Phillip Hughes was an uncomplicated country boy, who moved as a youngster to play cricket against the men from the city.
The son of a banana farmer, an upbringing in the coastal town of Macksville involved honing his raw talent on a pitch that had more room on the off side than the leg.
Because of that, he developed a rapier thrust of strokes through the off side that remained throughout his career.
Hughes joined Western Suburbs, the Sydney club of current Australia Test captain Michael Clarke, and cut such a swathe early on that he was called into the New South Wales team for his first-class debut just before his 19th birthday, making 51 in his maiden innings at that level.
That early success gave an insight into the self-belief Hughes possessed, or was perhaps simply a result of the fact that he had come to town to do what he loved: play cricket.
He was uncomplicated, a natural, phlegmatic, laconic, affable and easily engaged. Very early on in his time in Sydney, I asked him to get involved in a charity day with a lot of kids and he didn't hesitate.
It was that simplicity to his character that made Hughes liked by an enormous amount of people. He was easy-going, a lovely, team man.
He did not appear to possess any jealousy or envy, which can be common in professional sport. He held no grudges when he would later be left out of the Australia side, by selectors who perhaps could have shown more tolerance to a few of his errors.
His international career, which began little more than a year after that first-class debut at the age of 20, was spasmodically brilliant.
The twin hundreds he made in only his second Test made him the youngest batsman to ever achieve that feat, but chinks in his armour were found and he was left out of the side six months later, during the 2009 Ashes in England.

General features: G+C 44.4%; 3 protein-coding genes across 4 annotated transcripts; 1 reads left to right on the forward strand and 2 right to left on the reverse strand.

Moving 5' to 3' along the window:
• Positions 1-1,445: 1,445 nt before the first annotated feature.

Hughes would never again fully own a spot in the Test team, with his last match, in the 2013 Ashes, coming only one game after he shared what was then a record last-wicket partnership of 163 with Ashton Agar.
Along the way, he became the first Australia batsman to score a century on his one-day international debut, against Sri Lanka in Melbourne in 2013. But, again, a place in the limited-overs side was never guaranteed.
However, it was at the time of his death that Hughes was just returning to the top of his game. With Clarke set to miss the first Test against South Africa, his 63 not out for South Australia against his old New South Wales team was putting him in line for a recall.
Things were looking good when, a few days before his 26th birthday, he missed a hook shot and was hit on a part of the head that was just too vulnerable.
As he was carried from the pitch, Hughes was flanked by David Warner, Shane Watson and Brad Haddin, three men who had been part of his cricketing development, team-mates with New South Wales and Australia and, above all, friends.
Though they were opponents that day, they were brothers in arms. While Hughes was tended to and operated on in Sydney that evening, players from both sides stared into the night, inconsolable.
Before he died, there was a feeling that Hughes was on the verge of not only re-appearing for Australia but doing it in a big way.
Now, there is just huge loss and a sense that such a prodigious talent has been prevented from fulfilling his enormous potential at the highest level.
A young man with so much to offer has been taken in his prime.
Jim Maxwell was talking to BBC Sport's Stephan Shemilt